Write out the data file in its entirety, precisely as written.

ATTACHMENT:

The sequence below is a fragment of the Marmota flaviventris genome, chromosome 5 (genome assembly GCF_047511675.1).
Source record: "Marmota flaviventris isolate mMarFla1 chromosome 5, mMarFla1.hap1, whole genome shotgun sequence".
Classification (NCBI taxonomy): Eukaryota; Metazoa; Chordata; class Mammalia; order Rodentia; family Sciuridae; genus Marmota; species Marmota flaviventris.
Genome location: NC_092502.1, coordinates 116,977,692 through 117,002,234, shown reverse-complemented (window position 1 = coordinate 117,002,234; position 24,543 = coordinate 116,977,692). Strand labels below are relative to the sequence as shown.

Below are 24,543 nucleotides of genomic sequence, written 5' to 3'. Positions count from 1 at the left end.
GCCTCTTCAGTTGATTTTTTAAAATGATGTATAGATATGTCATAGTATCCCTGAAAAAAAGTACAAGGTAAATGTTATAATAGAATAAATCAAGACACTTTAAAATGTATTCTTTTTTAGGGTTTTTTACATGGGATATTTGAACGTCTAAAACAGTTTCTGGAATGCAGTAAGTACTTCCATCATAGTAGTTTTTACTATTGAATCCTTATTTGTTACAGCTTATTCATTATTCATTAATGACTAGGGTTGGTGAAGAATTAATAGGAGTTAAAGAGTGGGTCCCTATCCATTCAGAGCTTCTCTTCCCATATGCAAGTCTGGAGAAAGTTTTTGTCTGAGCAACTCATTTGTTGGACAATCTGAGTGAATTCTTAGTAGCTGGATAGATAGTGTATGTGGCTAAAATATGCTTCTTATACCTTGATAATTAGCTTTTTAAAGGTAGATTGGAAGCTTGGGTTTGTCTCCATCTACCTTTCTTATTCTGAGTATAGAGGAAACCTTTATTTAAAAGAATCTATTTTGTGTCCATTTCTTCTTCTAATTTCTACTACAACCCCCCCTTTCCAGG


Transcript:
The sequence below is a fragment of the Marmota flaviventris genome, chromosome 5 (genome assembly GCF_047511675.1).
Source record: "Marmota flaviventris isolate mMarFla1 chromosome 5, mMarFla1.hap1, whole genome shotgun sequence".
Classification (NCBI taxonomy): Eukaryota; Metazoa; Chordata; class Mammalia; order Rodentia; family Sciuridae; genus Marmota; species Marmota flaviventris.
Genome location: NC_092502.1, coordinates 116,977,692 through 117,002,234, shown reverse-complemented (window position 1 = coordinate 117,002,234; position 24,543 = coordinate 116,977,692). Strand labels below are relative to the sequence as shown.

Below are 24,543 nucleotides of genomic sequence, written 5' to 3'. Positions count from 1 at the left end.
GCCTCTTCAGTTGATTTTTTAAAATGATGTATAGATATGTCATAGTATCCCTGAAAAAAAGTACAAGGTAAATGTTATAATAGAATAAATCAAGACACTTTAAAATGTATTCTTTTTTAGGGTTTTTTACATGGGATATTTGAACGTCTAAAACAGTTTCTGGAATGCAGTAAGTACTTCCATCATAGTAGTTTTTACTATTGAATCCTTATTTGTTACAGCTTATTCATTATTCATTAATGACTAGGGTTGGTGAAGAATTAATAGGAGTTAAAGAGTGGGTCCCTATCCATTCAGAGCTTCTCTTCCCATATGCAAGTCTGGAGAAAGTTTTTGTCTGAGCAACTCATTTGTTGGACAATCTGAGTGAATTCTTAGTAGCTGGATAGATAGTGTATGTGGCTAAAATATGCTTCTTATACCTTGATAATTAGCTTTTTAAAGGTAGATTGGAAGCTTGGGTTTGTCTCCATCTACCTTTCTTATTCTGAGTATAGAGGAAACCTTTATTTAAAAGAATCTATTTTGTGTCCATTTCTTCTTCTAATTTCTACTACAACCCCCCCTTTCCAGG